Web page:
Outline of geography




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Critical geography


Critical geography takes a critical theory (Frankfurt School) approach to the study and analysis of geography. The development of critical geography can be seen as one of the four major turning points in the history of geography (the other three being environmental determinism, regional geography and quantitative revolution). Though post-positivist approaches remain important in geography the critical geography arose as a critique of positivism introduced by quantitative revolution.


Two main schools of thought emerged from human geography and one existing school (behavioural geography) which made a brief comeback. Behavioural geography sought to counter the perceived tendency of quantitative geography to deal with humanity as a statistical phenomenon. It flourished briefly during the 1970s and sought to provide a greater understanding of how people perceived places and made locational decisions and sought to challenge mathematical models of society, in particular the use of econometric techniques. But the lack of a sound theoretical base left behavioural geography open to critique as merely descriptive and amounting to little more than a listing of spatial preferences.


Radical geography emerged during the 1970s and 1980s as the inadequacies of behavioralist methods became clear. It sought to counter the positivist quantitative methods with normative techniques drawn from Marxist theory: quantitative methods, it argued, were not useful unless alternatives or solutions were given to problems.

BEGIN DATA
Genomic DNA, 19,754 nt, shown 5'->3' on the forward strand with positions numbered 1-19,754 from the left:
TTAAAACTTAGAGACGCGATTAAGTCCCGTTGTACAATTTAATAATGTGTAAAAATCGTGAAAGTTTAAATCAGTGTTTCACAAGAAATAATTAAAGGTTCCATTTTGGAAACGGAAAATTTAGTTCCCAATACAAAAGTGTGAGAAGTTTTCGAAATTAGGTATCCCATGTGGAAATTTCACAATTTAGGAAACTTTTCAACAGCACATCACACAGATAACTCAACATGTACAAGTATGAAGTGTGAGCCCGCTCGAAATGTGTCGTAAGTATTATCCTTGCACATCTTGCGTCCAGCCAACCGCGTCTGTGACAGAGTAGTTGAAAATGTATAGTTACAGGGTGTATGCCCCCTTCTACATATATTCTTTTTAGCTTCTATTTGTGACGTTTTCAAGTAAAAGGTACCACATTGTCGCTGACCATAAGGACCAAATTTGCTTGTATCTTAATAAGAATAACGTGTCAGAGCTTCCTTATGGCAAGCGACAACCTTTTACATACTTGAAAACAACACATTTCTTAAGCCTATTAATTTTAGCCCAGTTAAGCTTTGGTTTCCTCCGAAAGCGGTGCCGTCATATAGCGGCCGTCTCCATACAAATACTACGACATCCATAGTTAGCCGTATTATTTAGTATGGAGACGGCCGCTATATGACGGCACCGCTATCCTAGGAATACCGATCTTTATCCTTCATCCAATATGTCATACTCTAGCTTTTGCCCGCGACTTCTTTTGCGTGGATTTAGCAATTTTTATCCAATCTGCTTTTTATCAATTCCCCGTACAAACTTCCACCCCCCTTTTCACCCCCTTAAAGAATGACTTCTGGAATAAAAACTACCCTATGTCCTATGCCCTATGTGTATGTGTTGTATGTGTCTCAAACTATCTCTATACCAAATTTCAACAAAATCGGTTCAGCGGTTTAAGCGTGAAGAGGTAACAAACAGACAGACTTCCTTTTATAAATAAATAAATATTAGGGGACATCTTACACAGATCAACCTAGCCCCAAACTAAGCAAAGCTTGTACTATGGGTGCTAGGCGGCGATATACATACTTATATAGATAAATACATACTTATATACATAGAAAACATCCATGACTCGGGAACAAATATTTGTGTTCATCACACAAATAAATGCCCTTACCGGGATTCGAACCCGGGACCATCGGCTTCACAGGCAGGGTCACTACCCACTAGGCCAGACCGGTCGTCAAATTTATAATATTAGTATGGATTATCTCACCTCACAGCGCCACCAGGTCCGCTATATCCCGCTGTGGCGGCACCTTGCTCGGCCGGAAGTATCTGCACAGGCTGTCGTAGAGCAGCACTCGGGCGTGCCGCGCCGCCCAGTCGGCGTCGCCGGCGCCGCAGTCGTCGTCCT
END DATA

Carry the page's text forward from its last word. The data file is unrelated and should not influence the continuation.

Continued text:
The final and, arguably, most successful of the three schools was humanistic geography, initially formed part of behavioural geography but fundamentally disagreed with the use of quantitative methods in assessing human behaviour and thoughts in favour of qualitative analysis. Humanistic geography used many of the techniques that the humanities use such as source analysis and the use of text and literature to try to ‘get into the mind’ of the subject(s). Furthermore, Cultural geography revived due to humanistic geography new areas of study such as Feminist geography, postmodernist and poststructuralist geography began to emerge.

Behavioral geography


Behavioral geography is an approach to human geography that examines human behavior using a disaggregate approach. Behavioral geographers focus on the cognitive processes underlying spatial reasoning, decision making, and behavior. In addition, behavioral geography is an ideology/approach in human geography that makes use of the methods and assumptions of behaviorism to determine the cognitive processes involved in an individual's perception of, and/or response and reaction to their environment.


Behavioral geography is that branch of human science, which deals with the study of cognitive processes with its response to its environment, through behaviorism.

Issues in behavioral geography


Because of the name it is often assumed to have its roots in behaviorism. While some behavioral geographers clearly have roots in behaviorism[1][2] due to the emphasis on cognition, most can be seen as cognitively oriented. Indeed, it seems that behaviorism interest is more recent[3] and growing.[1] This is particularly true in the area of human landscaping.


Behavioral geography draws from early behaviorist works such as Tolman's concepts of "cognitive maps". More cognitively oriented, behavioral geographers focus on the cognitive processes underlying spatial reasoning, decision making, and behavior. More behaviorally oriented geographers are materialists and look at the role of basic learning processes and how they influence the landscape patterns or even group identity.[4]


The cognitive processes include environmental perception and cognition, wayfinding, the construction of cognitive maps, place attachment, the development of attitudes about space and place, decisions and behavior based on imperfect knowledge of one's environs, and numerous other topics.


The approach adopted in behavioral geography is closely related to that of psychology, but draws on research findings from a multitude of other disciplines including economics, sociology, anthropology, transportation planning, and many others.
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